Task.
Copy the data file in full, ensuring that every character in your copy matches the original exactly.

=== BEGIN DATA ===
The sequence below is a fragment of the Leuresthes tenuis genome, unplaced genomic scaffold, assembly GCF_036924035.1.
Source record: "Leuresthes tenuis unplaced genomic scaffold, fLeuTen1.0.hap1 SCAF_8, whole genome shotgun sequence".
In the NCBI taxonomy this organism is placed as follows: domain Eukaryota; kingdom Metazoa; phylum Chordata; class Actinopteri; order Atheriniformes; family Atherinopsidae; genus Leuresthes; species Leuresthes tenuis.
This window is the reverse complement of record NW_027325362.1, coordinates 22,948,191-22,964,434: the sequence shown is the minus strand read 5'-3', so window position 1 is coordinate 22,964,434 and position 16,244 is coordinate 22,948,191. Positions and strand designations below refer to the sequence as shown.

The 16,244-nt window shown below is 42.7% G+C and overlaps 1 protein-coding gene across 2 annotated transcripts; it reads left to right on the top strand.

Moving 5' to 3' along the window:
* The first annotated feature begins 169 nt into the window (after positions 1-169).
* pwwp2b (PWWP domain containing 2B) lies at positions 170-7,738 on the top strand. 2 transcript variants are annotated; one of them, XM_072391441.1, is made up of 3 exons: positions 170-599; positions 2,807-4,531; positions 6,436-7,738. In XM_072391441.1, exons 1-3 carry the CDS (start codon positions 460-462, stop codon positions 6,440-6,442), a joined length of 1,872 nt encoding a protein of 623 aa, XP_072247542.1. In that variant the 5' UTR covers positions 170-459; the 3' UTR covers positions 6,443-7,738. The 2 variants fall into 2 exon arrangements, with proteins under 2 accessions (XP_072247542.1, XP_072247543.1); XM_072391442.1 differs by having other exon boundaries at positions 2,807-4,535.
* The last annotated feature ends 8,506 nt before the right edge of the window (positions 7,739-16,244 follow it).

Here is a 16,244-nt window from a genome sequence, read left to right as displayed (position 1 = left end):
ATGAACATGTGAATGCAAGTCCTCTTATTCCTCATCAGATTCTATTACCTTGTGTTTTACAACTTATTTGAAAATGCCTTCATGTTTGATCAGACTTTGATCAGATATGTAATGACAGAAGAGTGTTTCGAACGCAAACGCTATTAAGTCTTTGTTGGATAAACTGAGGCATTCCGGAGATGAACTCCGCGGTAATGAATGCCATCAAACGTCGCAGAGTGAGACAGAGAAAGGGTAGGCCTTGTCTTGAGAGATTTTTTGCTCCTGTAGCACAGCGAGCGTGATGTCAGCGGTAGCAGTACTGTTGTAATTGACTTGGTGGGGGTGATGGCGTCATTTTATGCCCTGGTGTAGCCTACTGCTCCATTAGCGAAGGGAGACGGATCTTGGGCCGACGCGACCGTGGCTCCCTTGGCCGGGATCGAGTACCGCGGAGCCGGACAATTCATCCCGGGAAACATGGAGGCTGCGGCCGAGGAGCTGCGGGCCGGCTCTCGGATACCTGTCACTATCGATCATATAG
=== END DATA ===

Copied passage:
The sequence below is a fragment of the Leuresthes tenuis genome, unplaced genomic scaffold, assembly GCF_036924035.1.
Source record: "Leuresthes tenuis unplaced genomic scaffold, fLeuTen1.0.hap1 SCAF_8, whole genome shotgun sequence".
In the NCBI taxonomy this organism is placed as follows: domain Eukaryota; kingdom Metazoa; phylum Chordata; class Actinopteri; order Atheriniformes; family Atherinopsidae; genus Leuresthes; species Leuresthes tenuis.
This window is the reverse complement of record NW_027325362.1, coordinates 22,948,191-22,964,434: the sequence shown is the minus strand read 5'-3', so window position 1 is coordinate 22,964,434 and position 16,244 is coordinate 22,948,191. Positions and strand designations below refer to the sequence as shown.

The 16,244-nt window shown below is 42.7% G+C and overlaps 1 protein-coding gene across 2 annotated transcripts; it reads left to right on the top strand.

Moving 5' to 3' along the window:
* The first annotated feature begins 169 nt into the window (after positions 1-169).
* pwwp2b (PWWP domain containing 2B) lies at positions 170-7,738 on the top strand. 2 transcript variants are annotated; one of them, XM_072391441.1, is made up of 3 exons: positions 170-599; positions 2,807-4,531; positions 6,436-7,738. In XM_072391441.1, exons 1-3 carry the CDS (start codon positions 460-462, stop codon positions 6,440-6,442), a joined length of 1,872 nt encoding a protein of 623 aa, XP_072247542.1. In that variant the 5' UTR covers positions 170-459; the 3' UTR covers positions 6,443-7,738. The 2 variants fall into 2 exon arrangements, with proteins under 2 accessions (XP_072247542.1, XP_072247543.1); XM_072391442.1 differs by having other exon boundaries at positions 2,807-4,535.
* The last annotated feature ends 8,506 nt before the right edge of the window (positions 7,739-16,244 follow it).

Here is a 16,244-nt window from a genome sequence, read left to right as displayed (position 1 = left end):
ATGAACATGTGAATGCAAGTCCTCTTATTCCTCATCAGATTCTATTACCTTGTGTTTTACAACTTATTTGAAAATGCCTTCATGTTTGATCAGACTTTGATCAGATATGTAATGACAGAAGAGTGTTTCGAACGCAAACGCTATTAAGTCTTTGTTGGATAAACTGAGGCATTCCGGAGATGAACTCCGCGGTAATGAATGCCATCAAACGTCGCAGAGTGAGACAGAGAAAGGGTAGGCCTTGTCTTGAGAGATTTTTTGCTCCTGTAGCACAGCGAGCGTGATGTCAGCGGTAGCAGTACTGTTGTAATTGACTTGGTGGGGGTGATGGCGTCATTTTATGCCCTGGTGTAGCCTACTGCTCCATTAGCGAAGGGAGACGGATCTTGGGCCGACGCGACCGTGGCTCCCTTGGCCGGGATCGAGTACCGCGGAGCCGGACAATTCATCCCGGGAAACATGGAGGCTGCGGCCGAGGAGCTGCGGGCCGGCTCTCGGATACCTGTCACTATCGATCATATAG